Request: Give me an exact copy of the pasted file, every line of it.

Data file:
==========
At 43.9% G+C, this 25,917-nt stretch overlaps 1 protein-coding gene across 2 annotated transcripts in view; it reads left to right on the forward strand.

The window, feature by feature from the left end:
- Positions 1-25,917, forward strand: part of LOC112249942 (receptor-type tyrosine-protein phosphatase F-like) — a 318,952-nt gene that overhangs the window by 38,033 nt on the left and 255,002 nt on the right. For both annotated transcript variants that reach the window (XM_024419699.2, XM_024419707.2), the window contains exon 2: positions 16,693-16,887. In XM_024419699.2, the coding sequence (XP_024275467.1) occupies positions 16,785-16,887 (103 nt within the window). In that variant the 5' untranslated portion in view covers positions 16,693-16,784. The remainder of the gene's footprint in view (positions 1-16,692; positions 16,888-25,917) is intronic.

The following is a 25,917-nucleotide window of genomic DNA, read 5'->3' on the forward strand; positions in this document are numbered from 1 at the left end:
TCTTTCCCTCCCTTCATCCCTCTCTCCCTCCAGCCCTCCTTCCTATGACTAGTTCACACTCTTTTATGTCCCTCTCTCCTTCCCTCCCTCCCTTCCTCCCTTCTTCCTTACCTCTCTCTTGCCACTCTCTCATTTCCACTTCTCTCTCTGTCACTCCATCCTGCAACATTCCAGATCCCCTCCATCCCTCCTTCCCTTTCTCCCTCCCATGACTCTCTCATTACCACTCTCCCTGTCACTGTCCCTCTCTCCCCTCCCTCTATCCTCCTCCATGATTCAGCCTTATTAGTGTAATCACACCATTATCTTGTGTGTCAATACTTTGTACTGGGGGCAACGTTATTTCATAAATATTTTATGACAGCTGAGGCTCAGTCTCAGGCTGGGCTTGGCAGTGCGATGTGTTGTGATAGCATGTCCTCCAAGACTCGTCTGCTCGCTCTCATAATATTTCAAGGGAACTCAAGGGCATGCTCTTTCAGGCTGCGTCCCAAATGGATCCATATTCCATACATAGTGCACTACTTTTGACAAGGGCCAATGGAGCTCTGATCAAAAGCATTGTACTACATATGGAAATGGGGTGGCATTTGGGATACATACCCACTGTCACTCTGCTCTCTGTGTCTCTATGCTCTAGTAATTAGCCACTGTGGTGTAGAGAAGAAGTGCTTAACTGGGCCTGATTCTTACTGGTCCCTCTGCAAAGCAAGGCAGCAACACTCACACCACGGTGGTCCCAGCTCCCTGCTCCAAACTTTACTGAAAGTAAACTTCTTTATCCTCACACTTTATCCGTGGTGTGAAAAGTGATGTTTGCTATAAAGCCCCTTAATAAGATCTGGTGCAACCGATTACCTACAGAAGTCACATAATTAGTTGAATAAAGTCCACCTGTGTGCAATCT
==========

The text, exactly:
At 43.9% G+C, this 25,917-nt stretch overlaps 1 protein-coding gene across 2 annotated transcripts in view; it reads left to right on the forward strand.

The window, feature by feature from the left end:
- Positions 1-25,917, forward strand: part of LOC112249942 (receptor-type tyrosine-protein phosphatase F-like) — a 318,952-nt gene that overhangs the window by 38,033 nt on the left and 255,002 nt on the right. For both annotated transcript variants that reach the window (XM_024419699.2, XM_024419707.2), the window contains exon 2: positions 16,693-16,887. In XM_024419699.2, the coding sequence (XP_024275467.1) occupies positions 16,785-16,887 (103 nt within the window). In that variant the 5' untranslated portion in view covers positions 16,693-16,784. The remainder of the gene's footprint in view (positions 1-16,692; positions 16,888-25,917) is intronic.

The following is a 25,917-nucleotide window of genomic DNA, read 5'->3' on the forward strand; positions in this document are numbered from 1 at the left end:
TCTTTCCCTCCCTTCATCCCTCTCTCCCTCCAGCCCTCCTTCCTATGACTAGTTCACACTCTTTTATGTCCCTCTCTCCTTCCCTCCCTCCCTTCCTCCCTTCTTCCTTACCTCTCTCTTGCCACTCTCTCATTTCCACTTCTCTCTCTGTCACTCCATCCTGCAACATTCCAGATCCCCTCCATCCCTCCTTCCCTTTCTCCCTCCCATGACTCTCTCATTACCACTCTCCCTGTCACTGTCCCTCTCTCCCCTCCCTCTATCCTCCTCCATGATTCAGCCTTATTAGTGTAATCACACCATTATCTTGTGTGTCAATACTTTGTACTGGGGGCAACGTTATTTCATAAATATTTTATGACAGCTGAGGCTCAGTCTCAGGCTGGGCTTGGCAGTGCGATGTGTTGTGATAGCATGTCCTCCAAGACTCGTCTGCTCGCTCTCATAATATTTCAAGGGAACTCAAGGGCATGCTCTTTCAGGCTGCGTCCCAAATGGATCCATATTCCATACATAGTGCACTACTTTTGACAAGGGCCAATGGAGCTCTGATCAAAAGCATTGTACTACATATGGAAATGGGGTGGCATTTGGGATACATACCCACTGTCACTCTGCTCTCTGTGTCTCTATGCTCTAGTAATTAGCCACTGTGGTGTAGAGAAGAAGTGCTTAACTGGGCCTGATTCTTACTGGTCCCTCTGCAAAGCAAGGCAGCAACACTCACACCACGGTGGTCCCAGCTCCCTGCTCCAAACTTTACTGAAAGTAAACTTCTTTATCCTCACACTTTATCCGTGGTGTGAAAAGTGATGTTTGCTATAAAGCCCCTTAATAAGATCTGGTGCAACCGATTACCTACAGAAGTCACATAATTAGTTGAATAAAGTCCACCTGTGTGCAATCT